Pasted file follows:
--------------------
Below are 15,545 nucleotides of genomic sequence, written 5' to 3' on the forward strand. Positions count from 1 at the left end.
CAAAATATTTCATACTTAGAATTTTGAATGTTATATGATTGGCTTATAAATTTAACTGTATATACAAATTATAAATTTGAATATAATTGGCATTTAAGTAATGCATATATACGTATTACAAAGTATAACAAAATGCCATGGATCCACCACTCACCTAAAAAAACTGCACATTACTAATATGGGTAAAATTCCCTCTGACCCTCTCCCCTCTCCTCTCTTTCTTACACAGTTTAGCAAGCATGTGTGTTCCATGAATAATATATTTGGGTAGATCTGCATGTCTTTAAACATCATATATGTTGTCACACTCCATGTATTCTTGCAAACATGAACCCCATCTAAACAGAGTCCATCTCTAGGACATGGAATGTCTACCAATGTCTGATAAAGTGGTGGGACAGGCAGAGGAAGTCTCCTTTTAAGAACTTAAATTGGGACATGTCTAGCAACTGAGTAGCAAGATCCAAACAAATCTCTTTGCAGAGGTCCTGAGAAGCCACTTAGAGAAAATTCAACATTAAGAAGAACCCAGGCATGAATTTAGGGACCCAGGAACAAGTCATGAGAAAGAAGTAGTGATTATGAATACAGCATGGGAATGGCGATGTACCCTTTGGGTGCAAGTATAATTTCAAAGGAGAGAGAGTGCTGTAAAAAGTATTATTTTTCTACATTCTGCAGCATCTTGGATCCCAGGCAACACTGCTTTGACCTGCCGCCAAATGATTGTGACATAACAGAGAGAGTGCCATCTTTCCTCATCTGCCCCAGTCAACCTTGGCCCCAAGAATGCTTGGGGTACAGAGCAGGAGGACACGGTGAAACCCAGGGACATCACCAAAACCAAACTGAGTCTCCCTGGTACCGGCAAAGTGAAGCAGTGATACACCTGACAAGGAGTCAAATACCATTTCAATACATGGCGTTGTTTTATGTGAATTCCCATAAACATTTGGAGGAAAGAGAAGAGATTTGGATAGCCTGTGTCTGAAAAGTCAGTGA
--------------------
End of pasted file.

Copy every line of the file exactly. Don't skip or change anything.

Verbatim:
Below are 15,545 nucleotides of genomic sequence, written 5' to 3' on the forward strand. Positions count from 1 at the left end.
CAAAATATTTCATACTTAGAATTTTGAATGTTATATGATTGGCTTATAAATTTAACTGTATATACAAATTATAAATTTGAATATAATTGGCATTTAAGTAATGCATATATACGTATTACAAAGTATAACAAAATGCCATGGATCCACCACTCACCTAAAAAAACTGCACATTACTAATATGGGTAAAATTCCCTCTGACCCTCTCCCCTCTCCTCTCTTTCTTACACAGTTTAGCAAGCATGTGTGTTCCATGAATAATATATTTGGGTAGATCTGCATGTCTTTAAACATCATATATGTTGTCACACTCCATGTATTCTTGCAAACATGAACCCCATCTAAACAGAGTCCATCTCTAGGACATGGAATGTCTACCAATGTCTGATAAAGTGGTGGGACAGGCAGAGGAAGTCTCCTTTTAAGAACTTAAATTGGGACATGTCTAGCAACTGAGTAGCAAGATCCAAACAAATCTCTTTGCAGAGGTCCTGAGAAGCCACTTAGAGAAAATTCAACATTAAGAAGAACCCAGGCATGAATTTAGGGACCCAGGAACAAGTCATGAGAAAGAAGTAGTGATTATGAATACAGCATGGGAATGGCGATGTACCCTTTGGGTGCAAGTATAATTTCAAAGGAGAGAGAGTGCTGTAAAAAGTATTATTTTTCTACATTCTGCAGCATCTTGGATCCCAGGCAACACTGCTTTGACCTGCCGCCAAATGATTGTGACATAACAGAGAGAGTGCCATCTTTCCTCATCTGCCCCAGTCAACCTTGGCCCCAAGAATGCTTGGGGTACAGAGCAGGAGGACACGGTGAAACCCAGGGACATCACCAAAACCAAACTGAGTCTCCCTGGTACCGGCAAAGTGAAGCAGTGATACACCTGACAAGGAGTCAAATACCATTTCAATACATGGCGTTGTTTTATGTGAATTCCCATAAACATTTGGAGGAAAGAGAAGAGATTTGGATAGCCTGTGTCTGAAAAGTCAGTGA